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Dawn Holland claims she was trying to get Lohan to submit to a breathalyzer test when the actress became belligerent, pushed her and snatched a phone from her hand, straining her arm.

LOS ANGELES — Lindsay Lohan isn’t the only one authorities are investigating over a late night spat with a rehabilitation worker. Experts say the facility where she is being treated and its former employee will also receive some scrutiny.

A spokesman for the California Department of Public Health confirmed the agency was conducting an investigation at Betty Ford, but declined to release details. Spokesman Ralph Montano said Wednesday that details may be released later, but he could not confirm that the inquiry was related to Lohan or an interview by the fired employee.

Detectives are investigating Lohan for misdemeanor battery at the request of a Betty Ford Clinic worker who was involved in a fight with the “Mean Girls” star shortly around 1 a.m. on Dec. 12.

Lohan’s attorney, Shawn Chapman Holley, has declined comment on the incident, but said it was the actress who called police.

The worker later conducted an on-camera interview with celebrity website TMZ, which also posted an e-mail the worker apparently sent to supervisors after the fight. The woman, identified by TMZ as Dawn Holland, was promptly fired by Betty Ford.

Criminal defense attorney Steve Cron, who is not involved in the case, said both Betty Ford and Holland are likely to face some repercussions. Betty Ford, which described the Lohan incident as the first time in 28 years that it had a breach of patient confidentiality, could face a civil fine, he said.

“I don’t see any criminal prosecution, but I do see some investigation to see whether this is a systemic problem or just an isolated incident with one wayward employee,” Cron said.

A Betty Ford spokesman declined comment on whether the renowned rehabilitation center reported the incident to state or federal authorities.

There is both a historical expectation and legal requirements for confidentiality in rehabilitation settings, said Dr. Westley Clark of the Maryland-based Substance Abuse and Mental Health Services Administration.

“We want people to be able to get care, to be as candid as possible,” Clark said, adding that he couldn’t specifically speak about the Lohan incident.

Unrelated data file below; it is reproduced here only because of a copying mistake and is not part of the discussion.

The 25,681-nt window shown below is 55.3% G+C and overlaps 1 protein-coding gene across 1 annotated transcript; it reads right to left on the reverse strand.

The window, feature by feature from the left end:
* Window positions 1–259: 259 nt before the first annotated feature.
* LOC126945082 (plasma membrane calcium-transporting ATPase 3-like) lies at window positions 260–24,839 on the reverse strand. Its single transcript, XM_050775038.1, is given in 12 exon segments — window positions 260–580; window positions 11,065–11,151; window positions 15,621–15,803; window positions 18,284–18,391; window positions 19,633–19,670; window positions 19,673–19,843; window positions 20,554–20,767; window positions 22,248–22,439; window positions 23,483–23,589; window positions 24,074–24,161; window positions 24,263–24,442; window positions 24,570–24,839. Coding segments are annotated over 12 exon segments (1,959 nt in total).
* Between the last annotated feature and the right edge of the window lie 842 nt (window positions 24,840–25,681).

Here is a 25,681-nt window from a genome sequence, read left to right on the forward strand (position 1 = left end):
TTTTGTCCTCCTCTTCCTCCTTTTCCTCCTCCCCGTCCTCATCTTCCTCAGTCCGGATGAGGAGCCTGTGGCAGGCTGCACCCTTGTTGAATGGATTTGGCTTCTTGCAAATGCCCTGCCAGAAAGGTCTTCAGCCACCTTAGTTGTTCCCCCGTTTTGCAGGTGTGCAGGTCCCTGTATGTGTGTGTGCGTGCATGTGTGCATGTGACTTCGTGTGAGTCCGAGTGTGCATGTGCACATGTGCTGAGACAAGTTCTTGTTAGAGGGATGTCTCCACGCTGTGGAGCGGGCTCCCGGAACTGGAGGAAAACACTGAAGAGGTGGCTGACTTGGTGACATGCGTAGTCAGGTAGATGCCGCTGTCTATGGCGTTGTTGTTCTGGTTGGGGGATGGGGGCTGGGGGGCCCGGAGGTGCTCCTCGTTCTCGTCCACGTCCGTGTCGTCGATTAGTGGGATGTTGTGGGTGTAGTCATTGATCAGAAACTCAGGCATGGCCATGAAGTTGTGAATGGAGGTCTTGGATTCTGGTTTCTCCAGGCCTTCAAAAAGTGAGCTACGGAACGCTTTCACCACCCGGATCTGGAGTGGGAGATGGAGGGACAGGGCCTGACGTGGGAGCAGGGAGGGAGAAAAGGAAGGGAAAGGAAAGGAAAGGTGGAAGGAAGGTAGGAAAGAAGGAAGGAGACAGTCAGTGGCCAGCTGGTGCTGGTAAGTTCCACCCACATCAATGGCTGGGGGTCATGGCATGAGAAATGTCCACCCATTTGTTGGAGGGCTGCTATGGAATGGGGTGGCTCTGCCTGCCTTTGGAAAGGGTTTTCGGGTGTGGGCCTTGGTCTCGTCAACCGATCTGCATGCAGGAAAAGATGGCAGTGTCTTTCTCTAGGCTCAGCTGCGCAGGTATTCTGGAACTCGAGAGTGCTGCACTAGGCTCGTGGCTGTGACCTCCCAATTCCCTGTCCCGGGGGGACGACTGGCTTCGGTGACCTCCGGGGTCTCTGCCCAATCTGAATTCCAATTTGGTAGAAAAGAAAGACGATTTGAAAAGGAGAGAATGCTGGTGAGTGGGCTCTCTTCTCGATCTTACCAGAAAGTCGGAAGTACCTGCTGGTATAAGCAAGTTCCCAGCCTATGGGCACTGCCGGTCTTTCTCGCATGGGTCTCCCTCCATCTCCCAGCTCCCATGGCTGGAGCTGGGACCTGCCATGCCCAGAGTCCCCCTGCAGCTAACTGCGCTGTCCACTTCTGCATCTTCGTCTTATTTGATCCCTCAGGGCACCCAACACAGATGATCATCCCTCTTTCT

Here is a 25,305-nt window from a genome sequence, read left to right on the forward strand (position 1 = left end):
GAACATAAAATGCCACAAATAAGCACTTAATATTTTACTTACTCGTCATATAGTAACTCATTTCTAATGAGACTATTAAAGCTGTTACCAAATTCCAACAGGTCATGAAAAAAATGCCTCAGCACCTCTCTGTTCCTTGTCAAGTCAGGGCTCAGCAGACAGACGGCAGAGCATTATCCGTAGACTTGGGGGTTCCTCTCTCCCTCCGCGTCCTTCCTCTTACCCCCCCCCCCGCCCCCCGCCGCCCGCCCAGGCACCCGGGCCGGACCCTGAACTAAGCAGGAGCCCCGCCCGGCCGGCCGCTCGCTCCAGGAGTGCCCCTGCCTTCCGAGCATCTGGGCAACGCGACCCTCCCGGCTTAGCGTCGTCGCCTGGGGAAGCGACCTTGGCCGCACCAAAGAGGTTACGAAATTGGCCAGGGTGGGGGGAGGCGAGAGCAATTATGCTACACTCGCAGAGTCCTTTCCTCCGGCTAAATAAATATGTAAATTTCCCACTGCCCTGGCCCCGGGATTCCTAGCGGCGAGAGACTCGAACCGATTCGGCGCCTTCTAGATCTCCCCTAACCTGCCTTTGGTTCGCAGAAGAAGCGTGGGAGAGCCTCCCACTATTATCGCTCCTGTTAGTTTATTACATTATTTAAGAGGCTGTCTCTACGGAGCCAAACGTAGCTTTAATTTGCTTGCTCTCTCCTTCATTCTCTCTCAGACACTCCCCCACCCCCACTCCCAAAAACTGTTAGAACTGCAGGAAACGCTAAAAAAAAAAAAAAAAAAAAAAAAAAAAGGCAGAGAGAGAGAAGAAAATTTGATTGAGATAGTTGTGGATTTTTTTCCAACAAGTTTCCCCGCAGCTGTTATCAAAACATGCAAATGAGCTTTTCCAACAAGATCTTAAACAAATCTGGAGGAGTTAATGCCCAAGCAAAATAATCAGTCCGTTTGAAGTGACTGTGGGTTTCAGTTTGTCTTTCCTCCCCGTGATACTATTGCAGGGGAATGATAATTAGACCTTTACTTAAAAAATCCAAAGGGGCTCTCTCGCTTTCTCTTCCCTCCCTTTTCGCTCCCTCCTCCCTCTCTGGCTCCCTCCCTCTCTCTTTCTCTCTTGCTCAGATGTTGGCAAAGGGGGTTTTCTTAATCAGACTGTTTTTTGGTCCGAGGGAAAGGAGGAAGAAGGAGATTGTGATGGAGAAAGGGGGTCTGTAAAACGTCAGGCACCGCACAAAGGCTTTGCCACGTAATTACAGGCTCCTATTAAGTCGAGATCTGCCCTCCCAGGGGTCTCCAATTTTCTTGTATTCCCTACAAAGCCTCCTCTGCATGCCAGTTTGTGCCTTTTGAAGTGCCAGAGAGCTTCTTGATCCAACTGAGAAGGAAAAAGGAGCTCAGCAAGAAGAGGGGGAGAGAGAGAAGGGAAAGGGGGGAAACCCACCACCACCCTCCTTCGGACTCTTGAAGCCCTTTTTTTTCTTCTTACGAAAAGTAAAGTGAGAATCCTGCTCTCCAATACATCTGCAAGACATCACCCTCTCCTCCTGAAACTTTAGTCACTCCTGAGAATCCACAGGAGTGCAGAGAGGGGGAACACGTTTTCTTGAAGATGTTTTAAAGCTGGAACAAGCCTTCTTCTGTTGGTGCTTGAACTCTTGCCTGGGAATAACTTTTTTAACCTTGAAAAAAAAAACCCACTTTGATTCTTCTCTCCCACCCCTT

Safeguarding celebrities’ medical records has been an issue in California, with health care workers prosecuted and disciplined for peering into — and selling — confidential information.

In 2008, it was revealed that 1,041 patients had their records inappropriately accessed at UCLA medical facilities since 2003, resulting in 165 hospital employees being either fired, suspended or receiving reprimands. A former Ronald Reagan UCLA Medical Center employee pleaded guilty that year to selling the medical records of Britney Spears, Farrah Fawcett and other celebrities to the National Enquirer. She died before sentencing.

Both Clark and Cron said there is an exemption to confidentiality guidelines when a rehabilitation worker reports a crime. The exemption does not extend to revealing details to the media, they said.

Cron said he thought the Betty Ford employee clearly violated federal laws, and may have actually aided Lohan from being punished by a Los Angeles judge overseeing her probation for a 3-year-old drunken driving case.

Los Angeles Superior Court Judge Elden Fox had warned Lohan to remain out of trouble and not refuse any drug tests when he ordered the actress to remain at Betty Ford until Jan. 3. If the judge suspects she violated her probation, he could convene a hearing where Holland would likely be called to testify about the incident.

“If I’m Lindsay Lohan’s lawyer, I’m going to rip her to pieces,” Cron said.

Any fallout — for Lohan, Betty Ford or Holland — will likely take some time.

Riverside County Sheriff’s Deputy Herlinda Valenzuela said detectives do not expect to conclude their investigation into Lohan until at least next week, and possibly not until January.

Montano declined to say how long the investigation at Betty Ford would last, but its results could then be turned over to the state’s Office of Health Information Integrity. Acting Director Alex Kam said it could take some time for the investigation to reach his office.

Lohan, 24, is due to be released from Betty Ford on Jan. 3 and the investigation creates an even more uncertain future for the 24-year-old actress.

She is no longer slated to star as porn actress Linda Lovelace in a biopic and does not have any other confirmed acting roles slated.

The actress is due back in court on Feb. 25 for a hearing at which Fox may either loosen the terms of her probation, or address the Betty Ford incident.

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